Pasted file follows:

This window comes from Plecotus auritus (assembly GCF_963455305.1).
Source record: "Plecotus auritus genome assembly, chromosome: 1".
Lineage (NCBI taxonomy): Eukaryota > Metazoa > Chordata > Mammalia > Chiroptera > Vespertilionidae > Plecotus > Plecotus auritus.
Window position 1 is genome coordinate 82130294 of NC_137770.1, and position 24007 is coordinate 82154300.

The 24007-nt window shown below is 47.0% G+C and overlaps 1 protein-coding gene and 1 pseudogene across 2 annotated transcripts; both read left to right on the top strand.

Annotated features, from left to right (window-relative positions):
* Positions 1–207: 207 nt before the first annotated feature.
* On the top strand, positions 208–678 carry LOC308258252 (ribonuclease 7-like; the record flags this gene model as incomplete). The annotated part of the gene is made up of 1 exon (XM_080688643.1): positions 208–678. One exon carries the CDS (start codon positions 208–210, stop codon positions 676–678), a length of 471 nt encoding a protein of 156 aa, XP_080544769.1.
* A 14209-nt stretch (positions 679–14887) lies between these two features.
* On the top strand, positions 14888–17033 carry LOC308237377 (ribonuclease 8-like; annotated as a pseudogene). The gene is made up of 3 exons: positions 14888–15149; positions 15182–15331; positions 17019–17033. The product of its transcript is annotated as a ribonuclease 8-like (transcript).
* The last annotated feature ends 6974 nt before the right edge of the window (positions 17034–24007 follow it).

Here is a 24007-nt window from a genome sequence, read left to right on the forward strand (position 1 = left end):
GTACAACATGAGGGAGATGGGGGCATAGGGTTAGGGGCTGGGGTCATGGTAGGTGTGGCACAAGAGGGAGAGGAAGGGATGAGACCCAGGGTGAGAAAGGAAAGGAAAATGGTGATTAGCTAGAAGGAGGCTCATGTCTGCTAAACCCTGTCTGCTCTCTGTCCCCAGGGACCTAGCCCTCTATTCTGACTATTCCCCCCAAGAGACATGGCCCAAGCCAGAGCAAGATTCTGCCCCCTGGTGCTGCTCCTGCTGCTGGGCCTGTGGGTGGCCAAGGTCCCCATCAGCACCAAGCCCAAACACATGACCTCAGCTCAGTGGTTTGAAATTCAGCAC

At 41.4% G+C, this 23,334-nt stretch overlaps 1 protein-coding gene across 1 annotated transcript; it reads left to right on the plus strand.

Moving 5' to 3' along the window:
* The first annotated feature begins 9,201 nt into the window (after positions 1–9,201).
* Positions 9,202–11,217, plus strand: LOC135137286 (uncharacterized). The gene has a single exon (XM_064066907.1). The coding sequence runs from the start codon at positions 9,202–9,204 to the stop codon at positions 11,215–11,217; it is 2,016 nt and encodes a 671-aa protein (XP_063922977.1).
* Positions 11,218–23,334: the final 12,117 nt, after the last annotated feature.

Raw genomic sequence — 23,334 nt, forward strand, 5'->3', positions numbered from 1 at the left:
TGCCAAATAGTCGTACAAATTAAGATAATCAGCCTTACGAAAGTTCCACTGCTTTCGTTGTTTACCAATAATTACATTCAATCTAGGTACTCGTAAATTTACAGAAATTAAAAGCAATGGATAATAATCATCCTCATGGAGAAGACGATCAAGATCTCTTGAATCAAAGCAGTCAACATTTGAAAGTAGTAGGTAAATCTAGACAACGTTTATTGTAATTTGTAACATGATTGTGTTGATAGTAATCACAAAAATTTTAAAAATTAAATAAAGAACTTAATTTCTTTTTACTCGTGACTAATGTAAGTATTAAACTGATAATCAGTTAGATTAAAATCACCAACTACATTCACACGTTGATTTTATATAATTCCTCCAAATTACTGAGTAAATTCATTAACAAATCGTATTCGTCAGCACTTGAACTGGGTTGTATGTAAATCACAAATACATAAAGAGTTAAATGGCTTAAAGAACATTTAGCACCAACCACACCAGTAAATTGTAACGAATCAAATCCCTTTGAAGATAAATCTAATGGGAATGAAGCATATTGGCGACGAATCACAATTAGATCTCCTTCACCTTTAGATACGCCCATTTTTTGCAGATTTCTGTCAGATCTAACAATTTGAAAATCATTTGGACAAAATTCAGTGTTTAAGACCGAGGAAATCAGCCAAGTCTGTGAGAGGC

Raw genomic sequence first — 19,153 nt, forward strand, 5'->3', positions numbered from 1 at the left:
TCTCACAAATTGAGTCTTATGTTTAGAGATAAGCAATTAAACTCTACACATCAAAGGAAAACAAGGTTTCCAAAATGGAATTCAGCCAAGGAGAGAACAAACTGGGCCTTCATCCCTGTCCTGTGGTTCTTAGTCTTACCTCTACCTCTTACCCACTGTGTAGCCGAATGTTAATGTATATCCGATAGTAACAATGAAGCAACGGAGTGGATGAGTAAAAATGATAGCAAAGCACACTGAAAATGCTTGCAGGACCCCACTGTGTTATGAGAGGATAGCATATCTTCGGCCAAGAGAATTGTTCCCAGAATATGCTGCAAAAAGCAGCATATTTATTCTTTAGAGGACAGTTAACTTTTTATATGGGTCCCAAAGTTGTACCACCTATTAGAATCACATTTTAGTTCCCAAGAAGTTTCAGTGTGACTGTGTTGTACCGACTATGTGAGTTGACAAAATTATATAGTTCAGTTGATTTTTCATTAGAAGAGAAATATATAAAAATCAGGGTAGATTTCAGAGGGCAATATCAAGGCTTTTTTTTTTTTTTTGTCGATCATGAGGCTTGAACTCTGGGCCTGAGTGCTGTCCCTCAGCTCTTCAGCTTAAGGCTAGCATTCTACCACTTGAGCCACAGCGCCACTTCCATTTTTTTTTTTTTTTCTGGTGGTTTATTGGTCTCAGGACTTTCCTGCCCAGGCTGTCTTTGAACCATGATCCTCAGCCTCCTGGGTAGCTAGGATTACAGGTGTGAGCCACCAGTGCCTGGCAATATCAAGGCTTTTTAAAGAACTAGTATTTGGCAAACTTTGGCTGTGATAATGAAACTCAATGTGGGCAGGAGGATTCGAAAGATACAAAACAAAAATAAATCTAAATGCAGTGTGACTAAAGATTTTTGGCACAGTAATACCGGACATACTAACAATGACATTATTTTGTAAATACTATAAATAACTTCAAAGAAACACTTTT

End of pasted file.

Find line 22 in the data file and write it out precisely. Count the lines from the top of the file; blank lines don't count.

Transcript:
TCTCACAAATTGAGTCTTATGTTTAGAGATAAGCAATTAAACTCTACACATCAAAGGAAAACAAGGTTTCCAAAATGGAATTCAGCCAAGGAGAGAACAAACTGGGCCTTCATCCCTGTCCTGTGGTTCTTAGTCTTACCTCTACCTCTTACCCACTGTGTAGCCGAATGTTAATGTATATCCGATAGTAACAATGAAGCAACGGAGTGGATGAGTAAAAATGATAGCAAAGCACACTGAAAATGCTTGCAGGACCCCACTGTGTTATGAGAGGATAGCATATCTTCGGCCAAGAGAATTGTTCCCAGAATATGCTGCAAAAAGCAGCATATTTATTCTTTAGAGGACAGTTAACTTTTTATATGGGTCCCAAAGTTGTACCACCTATTAGAATCACATTTTAGTTCCCAAGAAGTTTCAGTGTGACTGTGTTGTACCGACTATGTGAGTTGACAAAATTATATAGTTCAGTTGATTTTTCATTAGAAGAGAAATATATAAAAATCAGGGTAGATTTCAGAGGGCAATATCAAGGCTTTTTTTTTTTTTTTGTCGATCATGAGGCTTGAACTCTGGGCCTGAGTGCTGTCCCTCAGCTCTTCAGCTTAAGGCTAGCATTCTACCACTTGAGCCACAGCGCCACTTCCATTTTTTTTTTTTTTTCTGGTGGTTTATTGGTCTCAGGACTTTCCTGCCCAGGCTGTCTTTGAACCATGATCCTCAGCCTCCTGGGTAGCTAGGATTACAGGTGTGAGCCACCAGTGCCTGGCAATATCAAGGCTTTTTAAAGAACTAGTATTTGGCAAACTTTGGCTGTGATAATGAAACTCAATGTGGGCAGGAGGATTCGAAAGATACAAAACAAAAATAAATCTAAATGCAGTGTGACTAAAGATTTTTGGCACAGTAATACCGGACATACTAACAATGACATTATTTTGTAAATACTATAAATAACTTCAAAGAAACACTTTT